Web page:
littleengine

Getting on board for spring semester at UNM-Taos

By Bill Knief

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UNM-Taos Executive Director Dr. Kate O’Neill likes to say that our branch campus is the little college that could. She is referring to the 100 year old children’s folk classic, The Little Engine that Could, a story about a small railroad engine that pulls a heavy train over the mountains while all the bigger engines make up excuses as to why they are not up to the task.

What Dr. O’Neill is alluding to is the fact that our relatively new, small and geographically isolated community college consistently outperforms the bigger, better-funded institutions across the state and sometimes even across the country.

This fall we experienced an 8.9 percent increase in enrollment while other New Mexico colleges and universities remained relatively flat or even saw their enrollment numbers going down. The theory was that the hard economic times during the recession had caused out-of-work or underemployed people to go back to school to retrain, improve their job skills and become more competitive in the workforce, thus fueling a rapid growth trend in higher education.

But in today’s improving economy, and despite substantial tightening of financial aid, we are still setting the pace for the other guys. In our first week of spring semester registration we more than doubled last year’s first week total. How can this keep happening?

I think there are several factors in play. For one thing, what we lack in resources we more than make up for in creativity. That’s critical, because having the second smallest number of square feet per student in the state, while experiencing unprecedented enrollment increases every semester, is no small challenge. So at the same time that one of the original buildings on campus, Padre Martinez Hall, is receiving a major overhaul to accommodate all-important improvements in student services, we are putting the finishing touches on an agreement with the town to take over and repurpose the underused convention center facilities in the center of town.

Another factor is that our Department of Instruction works hard to provide appropriate courses and relevant programs that assist people in the real world. A good example of this is the Accelerate program for technical training and job placement run by Avelina Martinez through the Business and Professional Skills area of study coordinated by Victoria Gonzales. Their stated purpose is to build confidence in students by identifying and communicating strengths that will assist them in their academic and professional endeavors; in other words, provide them with what they need to get on with their lives. Gabino Dimas took the Accelerate eight week summer math intensive, and had this to say: “This course sharpens your mind and gives you better focus, so you can be competent and strong and prepared and ready. It gave me that push to want to try harder and do better in everything I do, both in and out of school. “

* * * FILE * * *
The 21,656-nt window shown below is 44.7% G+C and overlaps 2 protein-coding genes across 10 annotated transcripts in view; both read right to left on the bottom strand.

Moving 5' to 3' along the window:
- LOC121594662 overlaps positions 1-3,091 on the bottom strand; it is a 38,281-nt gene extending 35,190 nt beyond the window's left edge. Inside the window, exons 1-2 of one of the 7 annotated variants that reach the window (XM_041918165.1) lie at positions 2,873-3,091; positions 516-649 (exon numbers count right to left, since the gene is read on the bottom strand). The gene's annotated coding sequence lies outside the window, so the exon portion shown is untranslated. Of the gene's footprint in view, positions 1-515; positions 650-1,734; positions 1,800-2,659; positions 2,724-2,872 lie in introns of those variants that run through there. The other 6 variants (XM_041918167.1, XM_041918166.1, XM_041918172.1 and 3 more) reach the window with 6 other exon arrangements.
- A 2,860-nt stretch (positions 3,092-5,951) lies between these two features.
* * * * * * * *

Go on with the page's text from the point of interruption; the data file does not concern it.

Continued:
Arguably the most important factor in our continuing enrollment success, however, belongs to the students themselves. As grants administrator David Trujillo likes to say, “There’s nothing wrong with our gene pool.” Northern New Mexico is full of citizens determined to improve and enrich their own lives while setting a good example for their families and neighbors, and no financial hardship or personal challenge is going to deflect them from their goal.

In a sense, they are the real conductors that drive the little college that could.

We plan to have over half our spring semester student body enrolled by the time we close down for winter break. If you think you’d like to join them, you can register through Friday, December 20, before we close for the holidays, and then we reopen on January 2. To get started all you have to do is pick up a schedule in this week’s Taos News and in racks around town, then call us at 737-6200, go online at taos.unm.edu, or come out to Pueblo Hall on the Klauer campus during regular business hours. The spring, 2014 semester begins January 20.

About The Bill Knief

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